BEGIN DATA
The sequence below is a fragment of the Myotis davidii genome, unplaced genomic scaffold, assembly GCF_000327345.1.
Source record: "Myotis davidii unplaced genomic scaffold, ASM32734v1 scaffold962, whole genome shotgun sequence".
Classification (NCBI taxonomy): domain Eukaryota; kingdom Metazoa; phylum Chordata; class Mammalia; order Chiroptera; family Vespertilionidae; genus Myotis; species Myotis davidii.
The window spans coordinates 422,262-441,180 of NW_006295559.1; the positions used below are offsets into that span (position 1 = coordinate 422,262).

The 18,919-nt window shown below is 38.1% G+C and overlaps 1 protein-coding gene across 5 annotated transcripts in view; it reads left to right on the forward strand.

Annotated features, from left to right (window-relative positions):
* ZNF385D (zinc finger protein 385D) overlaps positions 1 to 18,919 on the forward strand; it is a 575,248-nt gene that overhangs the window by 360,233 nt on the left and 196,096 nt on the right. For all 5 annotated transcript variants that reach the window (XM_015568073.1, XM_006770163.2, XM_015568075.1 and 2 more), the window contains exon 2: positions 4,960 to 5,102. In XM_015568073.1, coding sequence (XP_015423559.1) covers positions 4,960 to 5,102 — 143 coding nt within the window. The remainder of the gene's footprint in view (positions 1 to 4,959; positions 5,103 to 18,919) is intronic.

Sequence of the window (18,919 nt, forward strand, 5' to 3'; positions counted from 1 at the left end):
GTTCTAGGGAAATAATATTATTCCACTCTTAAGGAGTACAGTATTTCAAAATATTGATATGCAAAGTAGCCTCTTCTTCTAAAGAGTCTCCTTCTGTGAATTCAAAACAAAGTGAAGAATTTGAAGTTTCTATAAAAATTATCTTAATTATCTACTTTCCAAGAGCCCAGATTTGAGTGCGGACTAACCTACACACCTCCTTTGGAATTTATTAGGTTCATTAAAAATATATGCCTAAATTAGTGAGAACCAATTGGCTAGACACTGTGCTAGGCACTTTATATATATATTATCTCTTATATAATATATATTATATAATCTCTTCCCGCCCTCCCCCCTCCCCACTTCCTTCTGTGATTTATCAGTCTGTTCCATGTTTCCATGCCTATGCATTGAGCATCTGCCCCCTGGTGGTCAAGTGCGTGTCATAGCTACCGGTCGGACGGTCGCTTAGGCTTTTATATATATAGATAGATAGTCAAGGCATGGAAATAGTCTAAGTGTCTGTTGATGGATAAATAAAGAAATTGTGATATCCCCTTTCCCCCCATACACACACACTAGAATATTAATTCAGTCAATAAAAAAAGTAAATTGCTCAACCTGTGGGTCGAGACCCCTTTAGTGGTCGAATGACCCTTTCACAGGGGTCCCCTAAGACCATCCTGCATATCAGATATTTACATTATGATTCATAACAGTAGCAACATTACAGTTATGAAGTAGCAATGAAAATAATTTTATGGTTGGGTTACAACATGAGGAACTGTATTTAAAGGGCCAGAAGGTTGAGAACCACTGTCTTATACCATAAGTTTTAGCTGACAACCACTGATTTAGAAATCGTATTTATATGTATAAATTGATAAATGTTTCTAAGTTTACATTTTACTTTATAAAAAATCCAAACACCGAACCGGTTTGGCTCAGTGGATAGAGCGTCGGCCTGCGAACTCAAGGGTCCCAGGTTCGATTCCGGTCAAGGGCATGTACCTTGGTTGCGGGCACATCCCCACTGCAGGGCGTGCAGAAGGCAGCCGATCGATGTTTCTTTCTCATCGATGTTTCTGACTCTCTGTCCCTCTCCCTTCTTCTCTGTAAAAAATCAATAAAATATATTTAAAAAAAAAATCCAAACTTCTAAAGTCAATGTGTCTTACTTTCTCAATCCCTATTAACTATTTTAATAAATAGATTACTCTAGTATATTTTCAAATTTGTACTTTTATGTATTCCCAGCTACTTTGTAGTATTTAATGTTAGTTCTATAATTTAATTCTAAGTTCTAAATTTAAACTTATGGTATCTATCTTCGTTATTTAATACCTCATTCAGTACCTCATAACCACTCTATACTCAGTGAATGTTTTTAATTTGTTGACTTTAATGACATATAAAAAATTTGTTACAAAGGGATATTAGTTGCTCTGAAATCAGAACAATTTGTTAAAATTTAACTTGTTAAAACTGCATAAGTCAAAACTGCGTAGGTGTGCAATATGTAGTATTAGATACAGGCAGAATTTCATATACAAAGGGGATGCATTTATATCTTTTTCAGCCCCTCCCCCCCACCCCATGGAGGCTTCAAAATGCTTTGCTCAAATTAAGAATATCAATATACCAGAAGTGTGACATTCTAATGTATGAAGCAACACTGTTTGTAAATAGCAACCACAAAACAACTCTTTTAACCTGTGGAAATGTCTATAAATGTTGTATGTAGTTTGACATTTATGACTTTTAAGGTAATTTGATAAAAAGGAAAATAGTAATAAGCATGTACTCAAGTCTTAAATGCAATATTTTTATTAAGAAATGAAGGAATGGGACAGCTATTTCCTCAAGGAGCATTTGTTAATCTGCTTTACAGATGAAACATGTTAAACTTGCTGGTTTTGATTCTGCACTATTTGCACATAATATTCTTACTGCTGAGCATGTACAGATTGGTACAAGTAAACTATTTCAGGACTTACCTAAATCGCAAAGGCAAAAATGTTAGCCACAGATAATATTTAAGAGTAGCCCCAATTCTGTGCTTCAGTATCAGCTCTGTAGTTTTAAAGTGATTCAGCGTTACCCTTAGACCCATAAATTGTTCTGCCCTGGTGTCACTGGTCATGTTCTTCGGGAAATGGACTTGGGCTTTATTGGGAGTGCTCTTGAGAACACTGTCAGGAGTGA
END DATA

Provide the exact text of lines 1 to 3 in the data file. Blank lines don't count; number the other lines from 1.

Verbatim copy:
The sequence below is a fragment of the Myotis davidii genome, unplaced genomic scaffold, assembly GCF_000327345.1.
Source record: "Myotis davidii unplaced genomic scaffold, ASM32734v1 scaffold962, whole genome shotgun sequence".
Classification (NCBI taxonomy): domain Eukaryota; kingdom Metazoa; phylum Chordata; class Mammalia; order Chiroptera; family Vespertilionidae; genus Myotis; species Myotis davidii.